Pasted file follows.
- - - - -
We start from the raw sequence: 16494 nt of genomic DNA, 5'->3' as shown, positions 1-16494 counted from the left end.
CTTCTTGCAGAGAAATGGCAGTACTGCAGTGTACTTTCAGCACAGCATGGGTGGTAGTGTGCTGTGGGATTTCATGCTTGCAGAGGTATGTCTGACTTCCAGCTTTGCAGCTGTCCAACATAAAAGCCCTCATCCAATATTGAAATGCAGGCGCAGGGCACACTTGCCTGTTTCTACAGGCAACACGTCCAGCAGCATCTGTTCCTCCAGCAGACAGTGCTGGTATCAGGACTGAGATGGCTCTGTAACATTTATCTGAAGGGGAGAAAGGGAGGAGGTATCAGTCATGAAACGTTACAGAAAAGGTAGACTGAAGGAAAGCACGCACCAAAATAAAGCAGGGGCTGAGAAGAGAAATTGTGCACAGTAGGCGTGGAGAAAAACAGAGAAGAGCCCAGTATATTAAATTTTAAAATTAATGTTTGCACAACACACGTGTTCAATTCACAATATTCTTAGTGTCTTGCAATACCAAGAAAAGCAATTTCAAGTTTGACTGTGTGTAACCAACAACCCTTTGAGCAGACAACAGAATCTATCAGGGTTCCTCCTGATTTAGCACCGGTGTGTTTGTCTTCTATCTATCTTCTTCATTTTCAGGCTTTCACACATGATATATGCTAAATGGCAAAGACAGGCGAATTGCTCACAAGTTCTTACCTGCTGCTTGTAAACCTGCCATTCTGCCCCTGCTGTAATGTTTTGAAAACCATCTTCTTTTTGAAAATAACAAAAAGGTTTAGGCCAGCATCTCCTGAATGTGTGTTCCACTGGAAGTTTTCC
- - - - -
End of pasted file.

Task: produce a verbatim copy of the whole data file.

We start from the raw sequence: 16494 nt of genomic DNA, 5'->3' as shown, positions 1-16494 counted from the left end.
CTTCTTGCAGAGAAATGGCAGTACTGCAGTGTACTTTCAGCACAGCATGGGTGGTAGTGTGCTGTGGGATTTCATGCTTGCAGAGGTATGTCTGACTTCCAGCTTTGCAGCTGTCCAACATAAAAGCCCTCATCCAATATTGAAATGCAGGCGCAGGGCACACTTGCCTGTTTCTACAGGCAACACGTCCAGCAGCATCTGTTCCTCCAGCAGACAGTGCTGGTATCAGGACTGAGATGGCTCTGTAACATTTATCTGAAGGGGAGAAAGGGAGGAGGTATCAGTCATGAAACGTTACAGAAAAGGTAGACTGAAGGAAAGCACGCACCAAAATAAAGCAGGGGCTGAGAAGAGAAATTGTGCACAGTAGGCGTGGAGAAAAACAGAGAAGAGCCCAGTATATTAAATTTTAAAATTAATGTTTGCACAACACACGTGTTCAATTCACAATATTCTTAGTGTCTTGCAATACCAAGAAAAGCAATTTCAAGTTTGACTGTGTGTAACCAACAACCCTTTGAGCAGACAACAGAATCTATCAGGGTTCCTCCTGATTTAGCACCGGTGTGTTTGTCTTCTATCTATCTTCTTCATTTTCAGGCTTTCACACATGATATATGCTAAATGGCAAAGACAGGCGAATTGCTCACAAGTTCTTACCTGCTGCTTGTAAACCTGCCATTCTGCCCCTGCTGTAATGTTTTGAAAACCATCTTCTTTTTGAAAATAACAAAAAGGTTTAGGCCAGCATCTCCTGAATGTGTGTTCCACTGGAAGTTTTCC